The purpose of this dissertation is to look at spiritual formation from a cultural perspective. Traditional spiritual formation is the study and teaching of formation practices like prayer, meditation, reading, worship, and community that are meant to nurture our spiritual growth. These practices, however, can look radically different in different cultural contexts. This study specifically explores the process of spiritual
formation for second generation Taiwanese American Christians. Three stages of research are presented in this study. In the first stage, participants were presented with a curriculum of spiritual formation meant to guide the participants to integrate their faith identity with their cultural identity. In the second stage, participants were interviewed on their experiences in integrating faith and culture. The third stage involved second generation high school students in a focus group discussion on faith and ethnic identities.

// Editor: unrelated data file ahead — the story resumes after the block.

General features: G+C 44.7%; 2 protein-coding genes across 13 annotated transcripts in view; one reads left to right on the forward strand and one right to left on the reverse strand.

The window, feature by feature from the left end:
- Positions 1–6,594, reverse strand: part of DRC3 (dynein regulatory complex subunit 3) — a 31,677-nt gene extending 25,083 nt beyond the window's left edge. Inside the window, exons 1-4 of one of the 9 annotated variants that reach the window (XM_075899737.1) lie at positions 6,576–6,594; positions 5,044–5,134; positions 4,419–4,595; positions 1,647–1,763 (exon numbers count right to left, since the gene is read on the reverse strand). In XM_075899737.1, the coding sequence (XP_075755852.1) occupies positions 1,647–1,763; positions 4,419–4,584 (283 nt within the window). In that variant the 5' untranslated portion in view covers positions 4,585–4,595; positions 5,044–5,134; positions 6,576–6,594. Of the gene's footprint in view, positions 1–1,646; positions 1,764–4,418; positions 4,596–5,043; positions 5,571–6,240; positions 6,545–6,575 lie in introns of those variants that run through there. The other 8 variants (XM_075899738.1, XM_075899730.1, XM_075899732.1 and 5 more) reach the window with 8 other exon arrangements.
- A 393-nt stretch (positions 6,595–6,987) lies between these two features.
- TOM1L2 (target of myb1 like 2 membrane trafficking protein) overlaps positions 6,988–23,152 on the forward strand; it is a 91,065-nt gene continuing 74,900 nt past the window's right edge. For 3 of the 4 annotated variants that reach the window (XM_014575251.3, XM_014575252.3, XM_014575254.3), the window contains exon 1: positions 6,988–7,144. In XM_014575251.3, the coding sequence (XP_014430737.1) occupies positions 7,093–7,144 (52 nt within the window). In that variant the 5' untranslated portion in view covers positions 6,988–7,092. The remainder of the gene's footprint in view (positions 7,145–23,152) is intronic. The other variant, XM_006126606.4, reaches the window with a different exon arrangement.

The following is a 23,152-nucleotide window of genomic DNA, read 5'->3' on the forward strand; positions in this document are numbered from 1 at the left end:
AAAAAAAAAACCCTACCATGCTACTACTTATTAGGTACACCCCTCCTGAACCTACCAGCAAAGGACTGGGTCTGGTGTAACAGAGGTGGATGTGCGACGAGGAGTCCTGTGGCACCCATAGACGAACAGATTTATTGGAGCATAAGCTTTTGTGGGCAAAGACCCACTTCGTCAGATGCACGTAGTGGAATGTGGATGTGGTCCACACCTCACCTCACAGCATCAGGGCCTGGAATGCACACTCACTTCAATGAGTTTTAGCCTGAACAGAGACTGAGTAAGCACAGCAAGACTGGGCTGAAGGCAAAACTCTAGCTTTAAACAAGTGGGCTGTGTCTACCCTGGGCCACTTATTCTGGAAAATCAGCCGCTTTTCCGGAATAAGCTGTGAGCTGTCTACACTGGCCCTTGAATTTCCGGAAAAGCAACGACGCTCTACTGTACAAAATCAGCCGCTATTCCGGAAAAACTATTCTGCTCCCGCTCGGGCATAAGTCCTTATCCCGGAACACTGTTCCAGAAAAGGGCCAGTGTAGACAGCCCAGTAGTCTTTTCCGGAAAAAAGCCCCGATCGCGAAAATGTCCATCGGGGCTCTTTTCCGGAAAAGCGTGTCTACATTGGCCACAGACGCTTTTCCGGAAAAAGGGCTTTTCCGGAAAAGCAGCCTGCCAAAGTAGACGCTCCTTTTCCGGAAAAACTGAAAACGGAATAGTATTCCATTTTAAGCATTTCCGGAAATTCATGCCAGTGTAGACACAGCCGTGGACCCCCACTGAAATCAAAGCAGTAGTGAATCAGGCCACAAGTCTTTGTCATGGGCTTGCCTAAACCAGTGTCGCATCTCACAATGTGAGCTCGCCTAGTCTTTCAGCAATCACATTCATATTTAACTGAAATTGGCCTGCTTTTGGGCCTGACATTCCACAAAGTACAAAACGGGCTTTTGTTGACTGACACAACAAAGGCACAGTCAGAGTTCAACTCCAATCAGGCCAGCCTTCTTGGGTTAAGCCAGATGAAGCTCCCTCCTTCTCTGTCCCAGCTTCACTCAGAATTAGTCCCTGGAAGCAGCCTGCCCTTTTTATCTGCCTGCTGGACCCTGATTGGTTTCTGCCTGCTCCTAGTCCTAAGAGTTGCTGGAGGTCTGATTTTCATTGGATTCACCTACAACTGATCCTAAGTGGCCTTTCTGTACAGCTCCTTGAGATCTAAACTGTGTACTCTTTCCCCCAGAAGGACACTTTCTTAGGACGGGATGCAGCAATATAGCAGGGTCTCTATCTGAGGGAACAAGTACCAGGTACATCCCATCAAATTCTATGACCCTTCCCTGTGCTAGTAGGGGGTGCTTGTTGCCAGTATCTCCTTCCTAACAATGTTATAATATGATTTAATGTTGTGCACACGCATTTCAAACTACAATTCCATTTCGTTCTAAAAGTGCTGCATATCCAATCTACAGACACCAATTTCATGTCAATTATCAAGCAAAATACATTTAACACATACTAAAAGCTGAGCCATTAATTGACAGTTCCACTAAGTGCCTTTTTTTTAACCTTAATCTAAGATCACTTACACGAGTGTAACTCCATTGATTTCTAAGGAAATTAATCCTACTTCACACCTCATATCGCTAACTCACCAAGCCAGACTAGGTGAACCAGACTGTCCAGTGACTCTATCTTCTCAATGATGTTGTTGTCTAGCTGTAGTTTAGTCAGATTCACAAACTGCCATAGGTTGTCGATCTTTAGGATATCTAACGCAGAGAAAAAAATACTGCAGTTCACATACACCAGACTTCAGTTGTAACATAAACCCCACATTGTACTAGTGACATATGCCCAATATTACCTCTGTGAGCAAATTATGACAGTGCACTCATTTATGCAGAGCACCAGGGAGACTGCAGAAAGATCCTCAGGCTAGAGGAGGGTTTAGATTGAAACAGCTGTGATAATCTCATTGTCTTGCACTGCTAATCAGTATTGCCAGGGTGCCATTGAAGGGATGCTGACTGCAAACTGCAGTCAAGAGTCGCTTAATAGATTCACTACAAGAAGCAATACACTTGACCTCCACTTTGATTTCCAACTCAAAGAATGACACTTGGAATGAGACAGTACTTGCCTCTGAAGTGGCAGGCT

The results of the study show that second generation Taiwanese Americans need formal guidance on how to integrate their ethnic traditions with their Christian faith. This integration means dealing with the challenges when culture and faith are in conflict. This also means learning a biblical understanding of culture. Finally, this study encourages the formation of creative liturgy. By exploring cultural traditions like language, hospitality, history, family, and celebration, participants began to see these traditions as also practices of spiritual formation. It is hoped that the reader will have a new understanding through this study of how a Taiwanese identity can be holistically integrated into a Christian identity.